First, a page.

To apply that to what I’m saying is easy enough because of course a lot of contests over land tenure turn on just this, whether someone has been able to get away with not paying his dues for long enough to be recognised as a full owner. The Visigothic Law that was used in Spain and Southern France in the early Middle Ages has a thirty-year limit in it beyond which property can’t be challenged, and this is cited a lot, though some monasteries manage to get round it.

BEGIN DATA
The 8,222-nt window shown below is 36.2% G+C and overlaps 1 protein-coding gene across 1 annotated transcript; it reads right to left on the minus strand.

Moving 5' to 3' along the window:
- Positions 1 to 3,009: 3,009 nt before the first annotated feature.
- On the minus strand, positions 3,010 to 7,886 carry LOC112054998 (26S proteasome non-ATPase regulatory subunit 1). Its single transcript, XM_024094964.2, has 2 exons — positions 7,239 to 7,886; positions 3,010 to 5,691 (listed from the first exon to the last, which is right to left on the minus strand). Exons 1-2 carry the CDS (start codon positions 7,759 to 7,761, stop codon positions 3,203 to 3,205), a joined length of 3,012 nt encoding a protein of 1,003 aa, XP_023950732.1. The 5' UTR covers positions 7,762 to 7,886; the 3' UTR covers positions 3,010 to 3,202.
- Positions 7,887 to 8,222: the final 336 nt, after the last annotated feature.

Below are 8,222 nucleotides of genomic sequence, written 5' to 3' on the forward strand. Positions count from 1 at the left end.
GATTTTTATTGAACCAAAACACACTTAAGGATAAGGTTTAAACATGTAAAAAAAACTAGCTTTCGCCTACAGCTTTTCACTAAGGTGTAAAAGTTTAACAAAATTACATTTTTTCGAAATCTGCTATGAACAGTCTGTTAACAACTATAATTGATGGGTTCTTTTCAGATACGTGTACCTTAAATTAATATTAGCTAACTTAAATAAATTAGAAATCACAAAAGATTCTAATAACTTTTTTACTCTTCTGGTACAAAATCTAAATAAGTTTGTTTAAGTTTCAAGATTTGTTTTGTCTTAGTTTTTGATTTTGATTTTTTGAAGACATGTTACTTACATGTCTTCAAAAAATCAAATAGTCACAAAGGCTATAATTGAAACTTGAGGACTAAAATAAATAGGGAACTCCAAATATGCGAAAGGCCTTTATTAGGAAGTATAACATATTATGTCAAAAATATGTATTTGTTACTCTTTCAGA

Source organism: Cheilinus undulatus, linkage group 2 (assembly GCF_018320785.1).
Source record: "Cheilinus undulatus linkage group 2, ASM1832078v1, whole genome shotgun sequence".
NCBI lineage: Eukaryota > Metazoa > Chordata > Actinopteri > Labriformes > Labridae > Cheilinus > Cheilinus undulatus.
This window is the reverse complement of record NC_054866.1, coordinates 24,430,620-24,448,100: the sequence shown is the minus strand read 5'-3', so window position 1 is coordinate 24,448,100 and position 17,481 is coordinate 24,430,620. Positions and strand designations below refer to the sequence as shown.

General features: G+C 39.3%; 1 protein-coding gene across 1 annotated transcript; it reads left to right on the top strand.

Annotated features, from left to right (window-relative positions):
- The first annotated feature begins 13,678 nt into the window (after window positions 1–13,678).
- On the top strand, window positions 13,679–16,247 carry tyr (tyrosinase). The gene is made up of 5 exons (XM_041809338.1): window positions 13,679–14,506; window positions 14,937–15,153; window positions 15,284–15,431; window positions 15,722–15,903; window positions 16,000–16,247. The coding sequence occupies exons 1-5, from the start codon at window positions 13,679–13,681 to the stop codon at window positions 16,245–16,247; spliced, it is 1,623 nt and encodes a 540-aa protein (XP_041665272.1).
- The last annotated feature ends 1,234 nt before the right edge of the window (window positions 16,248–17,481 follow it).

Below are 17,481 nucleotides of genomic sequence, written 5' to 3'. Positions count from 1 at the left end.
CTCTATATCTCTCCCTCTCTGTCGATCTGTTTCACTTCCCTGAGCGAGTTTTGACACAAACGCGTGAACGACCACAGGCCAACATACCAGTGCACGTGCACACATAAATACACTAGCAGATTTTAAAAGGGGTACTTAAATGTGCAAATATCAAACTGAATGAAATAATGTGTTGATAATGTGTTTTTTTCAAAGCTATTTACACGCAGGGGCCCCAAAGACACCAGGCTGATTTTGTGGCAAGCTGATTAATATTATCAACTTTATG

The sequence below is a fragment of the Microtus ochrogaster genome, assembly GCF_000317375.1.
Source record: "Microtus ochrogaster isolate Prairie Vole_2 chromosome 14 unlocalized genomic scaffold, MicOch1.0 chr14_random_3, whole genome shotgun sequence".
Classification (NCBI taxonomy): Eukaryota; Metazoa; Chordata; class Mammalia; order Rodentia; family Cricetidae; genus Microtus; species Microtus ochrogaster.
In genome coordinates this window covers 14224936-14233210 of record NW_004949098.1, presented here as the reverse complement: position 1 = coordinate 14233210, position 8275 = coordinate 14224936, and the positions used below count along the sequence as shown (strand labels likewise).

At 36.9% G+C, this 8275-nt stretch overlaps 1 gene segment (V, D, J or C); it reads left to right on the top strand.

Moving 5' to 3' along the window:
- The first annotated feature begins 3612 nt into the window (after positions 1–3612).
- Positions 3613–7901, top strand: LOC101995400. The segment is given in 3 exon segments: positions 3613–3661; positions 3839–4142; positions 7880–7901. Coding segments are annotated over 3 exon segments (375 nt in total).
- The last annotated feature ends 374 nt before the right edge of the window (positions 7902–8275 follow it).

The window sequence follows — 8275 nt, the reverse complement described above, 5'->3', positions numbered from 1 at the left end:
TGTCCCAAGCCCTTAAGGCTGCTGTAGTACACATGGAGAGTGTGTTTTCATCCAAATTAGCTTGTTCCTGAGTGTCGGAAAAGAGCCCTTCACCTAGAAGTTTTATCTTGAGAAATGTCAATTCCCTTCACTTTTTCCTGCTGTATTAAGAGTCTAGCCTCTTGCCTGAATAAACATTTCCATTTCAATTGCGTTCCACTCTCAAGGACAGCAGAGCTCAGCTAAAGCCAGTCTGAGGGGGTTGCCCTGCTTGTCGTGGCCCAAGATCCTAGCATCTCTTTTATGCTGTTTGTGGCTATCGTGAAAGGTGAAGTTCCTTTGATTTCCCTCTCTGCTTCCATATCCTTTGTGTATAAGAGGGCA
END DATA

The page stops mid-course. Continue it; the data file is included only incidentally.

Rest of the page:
Similar factors to your ‘snob factor’ have also been used to suggest how `housed’ slavery might slowly merge into dependent tenure, and again, only be an issue when someone tried to claim things on the old basis. The trouble with these theories, which do make some sense, is that they all come preloaded with an assumption about what the default state is to which situations will gravitate in given conditions, whereas I suspect that people all tried to gravitate in their own directions as far as they could…